Download US GAAP: Issues and Solutions for the Pharmaceuticals and Life Sciences Industries

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Business combination
59.Asset Acquisition versus Business Combination
Relevant guidance
Company A owns the right to several drug compound candidates
that are currently in Phase I. Company A’s activities consist
of research and development that is being performed on the
early stage drug compound candidates. Company A employs
management and administrative personnel as well as scientists
who are vital to performing the research and development.
Company B acquires the rights to the drug compound candidates
along with the scientists formerly employed by Company A who
are developing the acquired Phase I drug compound candidates.
ASC 805–10–20 indicates that a business is an integrated set
of activities and assets that is capable of being conducted and
managed for the purpose of providing a return…. This definition
of a business can result in a broad range of transactions qualifying
as business acquisitions.
Should Company B account
for the transaction as a
business combination or
an asset acquisition? 
Businesses consist of assets/resources, and systems, standards, or
protocols applied to those assets/resources, that have the ability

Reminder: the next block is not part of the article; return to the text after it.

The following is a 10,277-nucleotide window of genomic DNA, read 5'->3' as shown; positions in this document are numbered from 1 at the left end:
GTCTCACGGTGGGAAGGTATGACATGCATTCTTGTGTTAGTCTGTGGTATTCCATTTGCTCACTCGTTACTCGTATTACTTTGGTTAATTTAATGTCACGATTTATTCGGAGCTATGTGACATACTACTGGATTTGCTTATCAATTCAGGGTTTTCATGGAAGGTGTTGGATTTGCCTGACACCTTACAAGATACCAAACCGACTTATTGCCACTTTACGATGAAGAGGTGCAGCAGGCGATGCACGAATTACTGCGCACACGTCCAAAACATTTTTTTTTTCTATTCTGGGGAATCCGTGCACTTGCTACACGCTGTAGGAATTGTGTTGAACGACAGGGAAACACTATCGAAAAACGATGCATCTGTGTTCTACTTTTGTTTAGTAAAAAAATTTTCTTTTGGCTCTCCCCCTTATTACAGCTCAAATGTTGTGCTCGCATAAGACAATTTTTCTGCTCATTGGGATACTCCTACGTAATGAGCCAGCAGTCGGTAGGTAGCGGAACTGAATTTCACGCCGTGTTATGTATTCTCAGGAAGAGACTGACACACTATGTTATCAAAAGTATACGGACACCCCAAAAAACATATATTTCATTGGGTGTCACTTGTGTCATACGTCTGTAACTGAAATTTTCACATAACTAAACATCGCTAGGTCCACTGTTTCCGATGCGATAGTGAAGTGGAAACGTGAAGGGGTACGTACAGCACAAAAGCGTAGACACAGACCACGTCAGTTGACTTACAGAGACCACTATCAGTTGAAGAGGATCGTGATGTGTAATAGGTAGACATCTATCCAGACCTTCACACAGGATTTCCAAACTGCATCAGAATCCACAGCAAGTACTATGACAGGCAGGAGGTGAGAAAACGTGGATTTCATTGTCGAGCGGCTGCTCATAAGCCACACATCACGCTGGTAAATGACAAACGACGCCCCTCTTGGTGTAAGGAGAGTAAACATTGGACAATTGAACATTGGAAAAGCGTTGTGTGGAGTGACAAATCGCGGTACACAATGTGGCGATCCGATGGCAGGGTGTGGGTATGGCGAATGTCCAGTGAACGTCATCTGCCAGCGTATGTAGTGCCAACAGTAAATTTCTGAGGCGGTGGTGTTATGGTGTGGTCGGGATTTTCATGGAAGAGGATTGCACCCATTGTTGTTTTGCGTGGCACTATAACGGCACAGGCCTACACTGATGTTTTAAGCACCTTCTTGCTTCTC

to create economic benefits.
Additionally, as noted in ASC 805–10–55–5, to be considered a
business, not all of the inputs and associated processes used by
the seller need to be transferred, as long as a market participant
is capable of continuing to manage the acquired group to provide
a return (e.g., the buyer would be able to integrate the acquired
group with its own inputs and processes) or readily obtain those
inputs and processes.
Company B should consider the stage of development of the drug compound candidates in determining whether a business has
been acquired. In most cases, there are likely to be more processes associated with later stage drug compounds than those in earlier
stages. However, a transaction involving the acquisition of drug compound candidates in early stage development can still be a
business combination.
Company B acquired the Phase I drug compounds, along with the scientists who are vital to performing the research and
development. The scientists have the necessary skills and experience, and provide the necessary processes (through their skills and
experience) that are capable of being applied to inputs to create outputs.
While Company B did not acquire a manufacturing facility, testing and development equipment, or a sales force, it determined
that the likely market participants are other large pharmaceutical companies that already have these items or could easily
replicate them.
These factors would likely lead Company B to account for this acquisition as a business combination.